DAYS_TO_EXPIRE

Number of days before the task is deleted

DEFAULT_EXECUTION_TYPE

Default execution type if not specified by the EXECUTE_TUNING_TASK function when the task is executed

TIME_LIMIT

Time limit (in number of seconds) before the task times out

LOCAL_TIME_LIMIT

Time limit (in number of seconds) for each SQL statement

TEST_EXECUTE

Determines if the SQL Tuning Advisor test executes the SQL statements to verify the recommendation benefit:

  • FULL - Test executes SQL statements for as much of the local time limit as necessary

  • AUTO - Test executes SQL statements using an automatic time limit

  • OFF - Does not test execute SQL statements

BASIC_FILTER

Basic filter used for SQL tuning set

OBJECT_FILTER

Object filter used for SQL tuning set

PLAN_FILTER

Plan filter used for SQL tuning set

RANK_MEASURE1

First ranking measure used for SQL tuning set

RANK_MEASURE2

Second ranking measure used for SQL tuning set

RANK_MEASURE3

Third ranking measure used for SQL tuning set

RESUME_FILTER

Extra filter used for SQL tuning set (besides BASIC_FILTER)

SQL_LIMIT

Maximum number of SQL statements to tune

SQL_PERCENTAGE

Percentage filter of statements from SQL tuning set


17.3.4.3 Executing a SQL Tuning Task

After you have created a tuning task, execute the task and start the tuning process. For example, run the following PL/SQL code:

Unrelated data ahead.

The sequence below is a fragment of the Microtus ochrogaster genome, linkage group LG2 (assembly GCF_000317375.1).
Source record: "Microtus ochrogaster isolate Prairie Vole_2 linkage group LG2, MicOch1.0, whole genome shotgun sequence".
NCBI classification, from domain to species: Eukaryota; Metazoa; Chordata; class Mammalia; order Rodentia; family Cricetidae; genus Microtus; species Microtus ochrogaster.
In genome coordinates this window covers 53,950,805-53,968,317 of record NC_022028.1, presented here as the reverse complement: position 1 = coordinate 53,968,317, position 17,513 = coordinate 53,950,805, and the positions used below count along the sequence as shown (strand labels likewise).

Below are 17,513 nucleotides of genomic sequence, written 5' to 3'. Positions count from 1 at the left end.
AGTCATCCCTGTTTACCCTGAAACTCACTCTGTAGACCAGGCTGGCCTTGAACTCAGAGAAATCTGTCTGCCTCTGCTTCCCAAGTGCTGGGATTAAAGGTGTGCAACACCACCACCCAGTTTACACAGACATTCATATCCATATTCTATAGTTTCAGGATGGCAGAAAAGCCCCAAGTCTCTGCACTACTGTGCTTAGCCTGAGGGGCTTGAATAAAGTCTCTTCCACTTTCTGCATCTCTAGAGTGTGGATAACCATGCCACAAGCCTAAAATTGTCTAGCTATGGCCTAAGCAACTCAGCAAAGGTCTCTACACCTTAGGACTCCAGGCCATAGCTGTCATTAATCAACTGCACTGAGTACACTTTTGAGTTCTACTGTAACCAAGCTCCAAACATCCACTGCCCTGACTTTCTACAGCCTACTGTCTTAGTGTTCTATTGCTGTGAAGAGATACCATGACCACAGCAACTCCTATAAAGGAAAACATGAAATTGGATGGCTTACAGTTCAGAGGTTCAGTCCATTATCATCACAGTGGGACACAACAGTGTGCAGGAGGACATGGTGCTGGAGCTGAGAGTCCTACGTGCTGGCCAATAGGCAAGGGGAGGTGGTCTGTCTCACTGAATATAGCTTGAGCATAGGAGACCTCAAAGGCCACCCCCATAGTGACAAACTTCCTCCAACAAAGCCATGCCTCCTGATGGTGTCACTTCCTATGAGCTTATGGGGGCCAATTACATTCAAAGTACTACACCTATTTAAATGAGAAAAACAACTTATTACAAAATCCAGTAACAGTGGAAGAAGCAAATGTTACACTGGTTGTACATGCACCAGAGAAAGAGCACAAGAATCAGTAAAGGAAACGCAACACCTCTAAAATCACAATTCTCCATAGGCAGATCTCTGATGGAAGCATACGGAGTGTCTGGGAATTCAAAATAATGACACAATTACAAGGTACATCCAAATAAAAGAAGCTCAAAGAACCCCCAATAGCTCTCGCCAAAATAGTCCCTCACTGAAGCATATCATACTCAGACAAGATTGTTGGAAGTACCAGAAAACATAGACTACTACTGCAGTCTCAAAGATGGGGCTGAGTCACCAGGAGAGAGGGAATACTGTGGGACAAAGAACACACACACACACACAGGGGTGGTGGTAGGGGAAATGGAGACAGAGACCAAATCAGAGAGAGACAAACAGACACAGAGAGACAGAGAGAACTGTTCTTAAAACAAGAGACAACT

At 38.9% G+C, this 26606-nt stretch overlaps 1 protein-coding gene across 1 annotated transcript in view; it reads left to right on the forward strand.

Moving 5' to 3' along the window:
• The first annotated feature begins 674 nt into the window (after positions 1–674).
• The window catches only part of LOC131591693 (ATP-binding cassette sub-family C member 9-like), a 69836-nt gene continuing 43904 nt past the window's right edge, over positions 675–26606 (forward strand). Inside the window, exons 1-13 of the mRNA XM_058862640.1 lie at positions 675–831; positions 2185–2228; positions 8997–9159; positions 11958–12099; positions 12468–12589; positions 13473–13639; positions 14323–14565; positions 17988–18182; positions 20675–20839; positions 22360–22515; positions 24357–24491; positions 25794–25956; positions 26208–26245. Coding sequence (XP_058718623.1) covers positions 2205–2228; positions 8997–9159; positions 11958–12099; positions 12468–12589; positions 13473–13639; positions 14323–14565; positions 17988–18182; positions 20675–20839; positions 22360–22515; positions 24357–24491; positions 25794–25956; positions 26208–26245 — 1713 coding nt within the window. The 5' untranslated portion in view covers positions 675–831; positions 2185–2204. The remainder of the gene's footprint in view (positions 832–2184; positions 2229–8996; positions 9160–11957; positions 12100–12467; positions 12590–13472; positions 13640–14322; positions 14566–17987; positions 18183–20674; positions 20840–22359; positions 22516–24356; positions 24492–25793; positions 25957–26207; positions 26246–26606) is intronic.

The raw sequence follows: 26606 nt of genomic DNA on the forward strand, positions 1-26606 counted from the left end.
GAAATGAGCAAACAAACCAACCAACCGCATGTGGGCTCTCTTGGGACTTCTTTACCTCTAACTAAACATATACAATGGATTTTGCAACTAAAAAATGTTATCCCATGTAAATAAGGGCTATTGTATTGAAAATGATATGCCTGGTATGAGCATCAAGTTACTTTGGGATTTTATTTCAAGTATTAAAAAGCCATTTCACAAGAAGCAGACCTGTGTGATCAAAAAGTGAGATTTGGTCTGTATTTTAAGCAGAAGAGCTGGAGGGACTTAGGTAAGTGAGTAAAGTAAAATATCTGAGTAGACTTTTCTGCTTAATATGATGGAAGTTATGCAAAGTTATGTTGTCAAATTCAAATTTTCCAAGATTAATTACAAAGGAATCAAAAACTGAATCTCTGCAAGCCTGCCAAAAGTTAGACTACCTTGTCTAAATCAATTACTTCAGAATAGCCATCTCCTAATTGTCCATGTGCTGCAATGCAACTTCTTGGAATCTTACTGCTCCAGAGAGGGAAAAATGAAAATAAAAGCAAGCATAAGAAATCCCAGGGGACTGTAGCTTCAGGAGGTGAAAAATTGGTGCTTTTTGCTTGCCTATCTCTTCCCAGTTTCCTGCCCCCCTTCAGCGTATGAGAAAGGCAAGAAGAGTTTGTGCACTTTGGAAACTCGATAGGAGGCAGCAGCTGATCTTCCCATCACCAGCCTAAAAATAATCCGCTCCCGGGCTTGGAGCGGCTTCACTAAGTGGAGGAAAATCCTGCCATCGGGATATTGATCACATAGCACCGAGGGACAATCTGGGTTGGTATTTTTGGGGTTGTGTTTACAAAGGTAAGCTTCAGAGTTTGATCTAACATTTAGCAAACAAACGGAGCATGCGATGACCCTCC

BEGIN
  DBMS_SQLTUNE.EXECUTE_TUNING_TASK( task_name => 'my_sql_tuning_task' );
END;
/

Like any other SQL Tuning Advisor task, you can also execute the automatic tuning task SYS_AUTO_SQL_TUNING_TASK using the EXECUTE_TUNING_TASK API. SQL Tuning Advisor performs the same analysis and actions as it would when run automatically. You can also pass an execution name to the API to name the new execution.

17.3.4.4 Checking the Status of a SQL Tuning Task

You can check the status of the task by reviewing the information in the USER_ADVISOR_TASKS view or check execution progress of the task in the V$SESSION_LONGOPS view. For example, run the following query:

SELECT status 
FROM   USER_ADVISOR_TASKS 
WHERE  task_name = 'my_sql_tuning_task';

17.3.4.5 Checking the Progress of SQL Tuning Advisor

You can check the execution progress of SQL Tuning Advisor in the V$ADVISOR_PROGRESS view. For example, run the following query:

SELECT SOFAR, TOTALWORK 
FROM   V$ADVISOR_PROGRESS 
WHERE  USER_NAME = 'HR' AND TASK_NAME = 'my_sql_tuning_task';

See Also:

Oracle Database Reference to learn about the V$ADVISOR_PROGRESS view

17.3.4.6 Displaying the Results of a SQL Tuning Task

After a task has been executed, you display a report of the results with the REPORT_TUNING_TASK function. For example:

SET LONG 1000
SET LONGCHUNKSIZE 1000
SET LINESIZE 100
SELECT DBMS_SQLTUNE.REPORT_TUNING_TASK( 'my_sql_tuning_task')
FROM   DUAL;

The report contains all the findings and recommendations of SQL Tuning Advisor. For each proposed recommendation, the rationale and benefit is provided along with the SQL statements needed to implement the recommendation.

You can find additional information about tuning tasks and results in DBA views. See "SQL Tuning Views".

17.3.4.7 Additional Operations on a SQL Tuning Task

You can use the following APIs for managing SQL tuning tasks:

  • INTERRUPT_TUNING_TASK to interrupt a task while executing, causing a normal exit with intermediate results

  • RESUME_TUNING_TASK to resume a previously interrupted task

  • CANCEL_TUNING_TASK to cancel a task while executing, removing all results from the task

  • RESET_TUNING_TASK to reset a task while executing, removing all results from the task and returning the task to its initial state

  • DROP_TUNING_TASK to drop a task, removing all results associated with the task

17.4 Managing SQL Tuning Sets